Thank you for posting these questions and I apologize for responding so late. The past couple of weeks have been busy with the stable release among some other things.
First, I should say that, in accordance with this stable release, I have posted an updated version of this outdoor microclimate map example to the same link:
You will see that, in the new file, I now have a single component that is able to turn a zone into a “ground zone” (similar to a plenum). To clarify, both the plenum and ground zone components set all of the loads of the zone to 0 (no internal heat gain). So this means that any of the characteristics of the default office program will be negated. From your comments, Grasshope, it seems that you understand that the reason why I have a ground zone defined in this model is to account for the variation in ground surface temperatures that can occur with different objects casting shade onto the ground. Therefore, the key property that defines this zone is the construction of the top surfaces, which is now changed based on a number that you input into the Ground Zone component.
You are correct in understanding the need for both “set zone construction” components in the old file. Because of the zone’s position below the Rhino model origin, the walls and floor are defined as underground surfaces and so I need the extra “Set EP Ground Construction” component. Admittedly, the constructions on the underground surfaces should have a minimal effect on the modeling of the surface temperature above the zone (the roof construction is most important) but it made sense to me that results would be more accurate by setting all of the constructions of the zone to the ground material. The current Ground Zone component ensures that all surfaces of the zone are assigned the ground material construction. It also ensures that all walls and floor surfaces have a ground boundary condition regardless of where they sit in relation to the rhino model origin.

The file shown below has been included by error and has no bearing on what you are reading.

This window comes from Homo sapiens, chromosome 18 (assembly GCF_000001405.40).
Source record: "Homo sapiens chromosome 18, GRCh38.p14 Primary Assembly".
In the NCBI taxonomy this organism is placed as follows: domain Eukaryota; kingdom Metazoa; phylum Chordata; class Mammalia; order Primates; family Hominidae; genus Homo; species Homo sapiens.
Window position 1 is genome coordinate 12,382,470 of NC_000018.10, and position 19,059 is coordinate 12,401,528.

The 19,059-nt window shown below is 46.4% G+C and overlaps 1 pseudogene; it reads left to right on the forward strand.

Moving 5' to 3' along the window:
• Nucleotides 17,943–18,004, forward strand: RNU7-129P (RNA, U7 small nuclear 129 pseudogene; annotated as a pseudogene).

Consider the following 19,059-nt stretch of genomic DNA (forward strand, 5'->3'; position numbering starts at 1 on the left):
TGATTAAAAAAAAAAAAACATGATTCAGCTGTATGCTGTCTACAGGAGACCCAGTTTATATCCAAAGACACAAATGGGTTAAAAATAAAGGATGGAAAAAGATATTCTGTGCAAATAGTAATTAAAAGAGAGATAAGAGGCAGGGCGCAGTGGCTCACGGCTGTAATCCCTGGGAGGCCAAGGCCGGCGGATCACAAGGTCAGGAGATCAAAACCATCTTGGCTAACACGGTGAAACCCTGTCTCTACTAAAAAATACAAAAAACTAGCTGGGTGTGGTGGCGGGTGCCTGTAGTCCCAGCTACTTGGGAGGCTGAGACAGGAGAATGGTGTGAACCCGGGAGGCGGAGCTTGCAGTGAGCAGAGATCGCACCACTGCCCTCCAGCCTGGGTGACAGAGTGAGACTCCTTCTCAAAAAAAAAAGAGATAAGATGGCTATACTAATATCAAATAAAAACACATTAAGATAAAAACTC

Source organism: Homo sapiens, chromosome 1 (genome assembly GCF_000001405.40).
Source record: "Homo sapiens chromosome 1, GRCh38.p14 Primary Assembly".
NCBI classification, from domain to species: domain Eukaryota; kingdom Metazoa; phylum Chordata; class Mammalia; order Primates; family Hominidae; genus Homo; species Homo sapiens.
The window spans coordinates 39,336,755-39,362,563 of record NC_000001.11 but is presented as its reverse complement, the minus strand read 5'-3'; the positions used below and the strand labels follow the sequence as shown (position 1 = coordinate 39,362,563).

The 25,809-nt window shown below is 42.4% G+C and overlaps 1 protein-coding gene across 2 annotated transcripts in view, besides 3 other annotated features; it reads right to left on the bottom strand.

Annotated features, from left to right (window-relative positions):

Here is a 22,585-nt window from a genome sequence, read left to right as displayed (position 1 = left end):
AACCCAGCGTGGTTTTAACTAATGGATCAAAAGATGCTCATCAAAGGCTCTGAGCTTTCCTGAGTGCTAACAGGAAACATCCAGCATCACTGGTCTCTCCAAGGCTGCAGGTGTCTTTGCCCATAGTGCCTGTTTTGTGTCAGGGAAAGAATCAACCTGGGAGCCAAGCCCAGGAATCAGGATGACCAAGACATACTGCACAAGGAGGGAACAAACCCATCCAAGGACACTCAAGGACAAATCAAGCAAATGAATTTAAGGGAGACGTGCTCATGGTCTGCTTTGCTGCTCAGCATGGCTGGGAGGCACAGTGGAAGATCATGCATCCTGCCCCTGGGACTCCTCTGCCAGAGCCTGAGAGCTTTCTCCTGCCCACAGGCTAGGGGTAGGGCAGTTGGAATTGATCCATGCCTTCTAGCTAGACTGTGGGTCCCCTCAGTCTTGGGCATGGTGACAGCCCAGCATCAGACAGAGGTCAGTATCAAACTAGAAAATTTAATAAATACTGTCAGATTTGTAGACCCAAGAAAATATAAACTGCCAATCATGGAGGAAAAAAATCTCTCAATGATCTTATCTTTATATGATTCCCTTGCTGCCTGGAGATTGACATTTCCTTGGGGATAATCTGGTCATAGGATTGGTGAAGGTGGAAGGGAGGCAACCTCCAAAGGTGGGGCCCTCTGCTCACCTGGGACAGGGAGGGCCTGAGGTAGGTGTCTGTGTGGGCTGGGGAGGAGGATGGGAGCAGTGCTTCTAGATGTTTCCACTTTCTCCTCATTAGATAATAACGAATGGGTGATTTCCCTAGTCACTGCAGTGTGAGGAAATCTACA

The distFromFlrOrSrf input can take either a number representing the distance from the floor of zones at which you would like to build a microclimate map or any surface on which you would like to see temperature variation. So the input is flexible and allow you to both build micro-climate maps quickly or take a longer time building them with more customization. For a visual of what you can do by inputting surfaces into this component, see this thermal animation of a section through a building that I designed for my thesis:
For an example of a file using a numerical input for the microclimate map, see here:
The component has since been renamed (sometime in early July) to be called “Honeybee_Microclimate Map Analysis”. Originally, I developed the component to help me understand thermal diversity within zones but realized after building it out that the same method could be used to give deeper understandings of the outdoor environment. So, at present, it can do both indoor and outdoor microclimate maps. The only shortcoming at present is that the outdoor microclimate map uses EnergyPlus’s oversimplified means of accounting for outdoor wind (a simple wind profile that does nto account for obstructions). This shortcoming will be addressed once the first stable release of butterfly is out or I manage to work in components into LB that use the botlzman lattice particle collision method to approximate outdoor wind speeds. Other than this shortcoming, you can trust that all results you are getting from these components are to a high degree of accuracy (meaning that all air temperature and MRT values are accurate).
Thanks for pointing this out. This is a mistake in my labeling of the file names and I will fix this before the end of today. When you use the workflow with the PMV recipe, these values are actual PMV/PPD values. When you use the Adaptive comfort recipe, these values are “degrees from neutral temperature” and “Comfortable Or Not” values. When you use the workflow with the UTCI recipe, these values are also “degrees from neutral temperature” and “Comfortable Or Not” values but they are different for UTCI than they are for the adaptive model. Specifically, the neutral temperature and comfort zone for UTCI is defined to be the same as it is in this publication:
Hope this helps and let me know if you have any more questions,